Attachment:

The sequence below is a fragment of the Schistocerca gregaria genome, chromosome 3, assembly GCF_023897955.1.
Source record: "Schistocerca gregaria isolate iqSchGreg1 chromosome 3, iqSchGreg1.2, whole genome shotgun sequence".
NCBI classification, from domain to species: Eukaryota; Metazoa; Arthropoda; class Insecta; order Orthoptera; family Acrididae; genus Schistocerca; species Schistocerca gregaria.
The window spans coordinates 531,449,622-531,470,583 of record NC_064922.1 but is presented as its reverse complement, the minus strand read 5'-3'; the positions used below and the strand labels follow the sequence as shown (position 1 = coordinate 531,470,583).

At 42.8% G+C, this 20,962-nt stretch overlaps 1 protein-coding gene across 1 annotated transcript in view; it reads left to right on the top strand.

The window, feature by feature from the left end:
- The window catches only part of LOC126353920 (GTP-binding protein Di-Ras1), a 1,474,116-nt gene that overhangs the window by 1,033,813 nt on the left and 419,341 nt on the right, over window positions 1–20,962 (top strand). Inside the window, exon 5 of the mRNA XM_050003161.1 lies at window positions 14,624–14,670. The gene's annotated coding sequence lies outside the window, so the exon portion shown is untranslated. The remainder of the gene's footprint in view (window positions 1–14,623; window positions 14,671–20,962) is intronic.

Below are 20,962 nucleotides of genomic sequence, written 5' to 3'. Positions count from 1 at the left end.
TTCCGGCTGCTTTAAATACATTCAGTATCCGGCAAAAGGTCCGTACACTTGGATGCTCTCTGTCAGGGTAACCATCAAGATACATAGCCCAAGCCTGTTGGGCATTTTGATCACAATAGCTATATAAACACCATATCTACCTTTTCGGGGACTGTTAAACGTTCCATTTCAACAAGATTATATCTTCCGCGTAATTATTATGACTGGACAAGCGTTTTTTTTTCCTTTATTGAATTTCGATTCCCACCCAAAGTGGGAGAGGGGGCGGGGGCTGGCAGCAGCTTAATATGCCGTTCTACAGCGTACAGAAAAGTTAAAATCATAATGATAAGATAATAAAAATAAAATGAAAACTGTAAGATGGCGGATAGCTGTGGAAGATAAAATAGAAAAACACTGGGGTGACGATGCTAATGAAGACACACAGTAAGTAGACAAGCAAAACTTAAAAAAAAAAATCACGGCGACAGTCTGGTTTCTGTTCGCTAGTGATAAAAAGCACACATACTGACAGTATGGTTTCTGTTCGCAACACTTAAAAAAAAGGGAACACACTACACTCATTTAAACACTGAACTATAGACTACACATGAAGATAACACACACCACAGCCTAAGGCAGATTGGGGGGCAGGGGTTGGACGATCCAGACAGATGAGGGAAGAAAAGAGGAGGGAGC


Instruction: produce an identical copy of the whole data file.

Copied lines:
The sequence below is a fragment of the Schistocerca gregaria genome, chromosome 3, assembly GCF_023897955.1.
Source record: "Schistocerca gregaria isolate iqSchGreg1 chromosome 3, iqSchGreg1.2, whole genome shotgun sequence".
NCBI classification, from domain to species: Eukaryota; Metazoa; Arthropoda; class Insecta; order Orthoptera; family Acrididae; genus Schistocerca; species Schistocerca gregaria.
The window spans coordinates 531,449,622-531,470,583 of record NC_064922.1 but is presented as its reverse complement, the minus strand read 5'-3'; the positions used below and the strand labels follow the sequence as shown (position 1 = coordinate 531,470,583).

At 42.8% G+C, this 20,962-nt stretch overlaps 1 protein-coding gene across 1 annotated transcript in view; it reads left to right on the top strand.

The window, feature by feature from the left end:
- The window catches only part of LOC126353920 (GTP-binding protein Di-Ras1), a 1,474,116-nt gene that overhangs the window by 1,033,813 nt on the left and 419,341 nt on the right, over window positions 1–20,962 (top strand). Inside the window, exon 5 of the mRNA XM_050003161.1 lies at window positions 14,624–14,670. The gene's annotated coding sequence lies outside the window, so the exon portion shown is untranslated. The remainder of the gene's footprint in view (window positions 1–14,623; window positions 14,671–20,962) is intronic.

Below are 20,962 nucleotides of genomic sequence, written 5' to 3'. Positions count from 1 at the left end.
TTCCGGCTGCTTTAAATACATTCAGTATCCGGCAAAAGGTCCGTACACTTGGATGCTCTCTGTCAGGGTAACCATCAAGATACATAGCCCAAGCCTGTTGGGCATTTTGATCACAATAGCTATATAAACACCATATCTACCTTTTCGGGGACTGTTAAACGTTCCATTTCAACAAGATTATATCTTCCGCGTAATTATTATGACTGGACAAGCGTTTTTTTTTCCTTTATTGAATTTCGATTCCCACCCAAAGTGGGAGAGGGGGCGGGGGCTGGCAGCAGCTTAATATGCCGTTCTACAGCGTACAGAAAAGTTAAAATCATAATGATAAGATAATAAAAATAAAATGAAAACTGTAAGATGGCGGATAGCTGTGGAAGATAAAATAGAAAAACACTGGGGTGACGATGCTAATGAAGACACACAGTAAGTAGACAAGCAAAACTTAAAAAAAAAAATCACGGCGACAGTCTGGTTTCTGTTCGCTAGTGATAAAAAGCACACATACTGACAGTATGGTTTCTGTTCGCAACACTTAAAAAAAAGGGAACACACTACACTCATTTAAACACTGAACTATAGACTACACATGAAGATAACACACACCACAGCCTAAGGCAGATTGGGGGGCAGGGGTTGGACGATCCAGACAGATGAGGGAAGAAAAGAGGAGGGAGC